Social Media Directors: Helping Your Small Business Use Twitter, Part II

Twitter tweets are one of the simplest, most popular, far-reaching and easily engaging social media interactions ever invented for small businesses social media interactions. Limited to just 140 characters including spaces, it forces both business and public users to be somewhat inventive with their use of language in order to say what they’re trying to get across. Its efficiency is a huge part of its power, and when you show that you are listening and receptive, Twitter users will notice.

One of Twitter’s best, and often overlooked, attributes, is the fact that, while you can reply to someone’s tweets and/or copy them in credited retweets, you don’t get the long string of responses from a who’s who of your friends and acquaintances that almost always end up going off on completely unrelated tangents, as often happens on Facebook wall posts.

Facebook has great online marketing value, of course, but Twitter is far more adept at some things. For instance, by ‘following’ like-minded businesses, you’ll find out what they think is interesting and worthy of publicly posting. If they end up following you back, your tweets will then appear in their feeds, and any business contact has potential to become profitable in monetary as well as social means.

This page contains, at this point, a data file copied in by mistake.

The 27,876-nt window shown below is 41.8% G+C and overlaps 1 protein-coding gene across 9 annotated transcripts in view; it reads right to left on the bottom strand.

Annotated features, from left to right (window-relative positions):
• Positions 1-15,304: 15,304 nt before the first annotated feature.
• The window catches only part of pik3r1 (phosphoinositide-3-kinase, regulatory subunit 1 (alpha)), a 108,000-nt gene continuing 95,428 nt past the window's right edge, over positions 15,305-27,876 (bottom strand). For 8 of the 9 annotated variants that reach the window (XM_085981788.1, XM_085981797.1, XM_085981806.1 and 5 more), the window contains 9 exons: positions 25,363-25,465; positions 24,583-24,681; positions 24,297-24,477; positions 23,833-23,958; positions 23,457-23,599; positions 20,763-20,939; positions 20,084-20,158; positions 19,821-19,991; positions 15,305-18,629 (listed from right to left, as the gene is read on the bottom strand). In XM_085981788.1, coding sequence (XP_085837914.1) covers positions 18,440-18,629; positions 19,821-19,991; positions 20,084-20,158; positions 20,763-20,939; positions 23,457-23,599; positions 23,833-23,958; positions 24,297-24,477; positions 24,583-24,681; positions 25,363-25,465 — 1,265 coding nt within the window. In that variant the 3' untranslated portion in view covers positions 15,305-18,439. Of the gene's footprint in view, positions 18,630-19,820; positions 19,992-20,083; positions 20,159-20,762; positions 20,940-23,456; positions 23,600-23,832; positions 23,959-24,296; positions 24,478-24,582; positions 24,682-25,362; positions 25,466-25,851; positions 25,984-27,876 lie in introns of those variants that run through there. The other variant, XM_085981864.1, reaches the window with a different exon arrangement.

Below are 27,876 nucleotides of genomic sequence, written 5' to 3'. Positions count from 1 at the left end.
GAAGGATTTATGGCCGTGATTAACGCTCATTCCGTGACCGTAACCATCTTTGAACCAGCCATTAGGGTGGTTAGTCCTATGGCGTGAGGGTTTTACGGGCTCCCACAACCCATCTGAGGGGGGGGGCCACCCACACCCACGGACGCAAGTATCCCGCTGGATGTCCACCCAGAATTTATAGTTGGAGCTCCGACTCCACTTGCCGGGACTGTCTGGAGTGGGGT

Retweeting* interesting tweets you see is a great way to sort of introduce yourself to potential new contacts, as everyone’s feed shows them who has retweeted them. People notice when you think what they’ve said is valuable and they appreciate it, just as in regular offline life.

Twitter tweet, random.

Don't respond to or retweet (RT) messages that have no value for your business. But do follow real people who could become clients.

Potential clients who might not find you elsewhere are likely to see your tweets when they search subjects you’ve mentioned, turning them into possible customers. Always reply to every human that messages your twitter feed. Don’t make the mistake of acting as if there is not a real human on the other side who is communicating with you.

You would not ignore someone who walked into your office and introduced themself, would you? Of course not, and your business likely would not last too long if you did. The same logic applies to your respectable online reputation.

Now, all of this sounds easy enough, and it really is. However, it takes time and patience to develop a following that will be useful for your social media presence. An understanding of subjects that people will find interesting enough to warrant reading what you have to say, end up following you, and ideally becoming clients or useful business relationships is what is needed to leverage this great tool.

*As an aside, as a small business, you should try to retweet other small businesses and real people whom you find interesting and would like to connect with. While it is not a bad thing to retweet messages from larger corporations or media outlets (Coca-Cola, say, or the NYT), building your network around Twitter users with whom you are more likely to interact with on a business level will be more beneficial to you.


Posted on July 14, 2011, in Online Marketing, Small Business, Social Media, Vancouver and tagged , , , , , . Bookmark the permalink. Leave a comment.

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